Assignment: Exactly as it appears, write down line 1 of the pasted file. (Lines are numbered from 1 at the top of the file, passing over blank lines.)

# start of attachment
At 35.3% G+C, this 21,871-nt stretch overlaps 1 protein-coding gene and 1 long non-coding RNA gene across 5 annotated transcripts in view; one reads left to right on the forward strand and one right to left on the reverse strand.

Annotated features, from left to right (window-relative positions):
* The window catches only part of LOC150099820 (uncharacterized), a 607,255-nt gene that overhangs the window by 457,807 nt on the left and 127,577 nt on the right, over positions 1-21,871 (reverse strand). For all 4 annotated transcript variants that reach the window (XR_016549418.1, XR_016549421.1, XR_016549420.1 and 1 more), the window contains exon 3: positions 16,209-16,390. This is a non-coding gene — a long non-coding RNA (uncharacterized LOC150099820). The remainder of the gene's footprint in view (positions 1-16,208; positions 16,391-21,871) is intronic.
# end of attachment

At 35.3% G+C, this 21,871-nt stretch overlaps 1 protein-coding gene and 1 long non-coding RNA gene across 5 annotated transcripts in view; one reads left to right on the forward strand and one right to left on the reverse strand.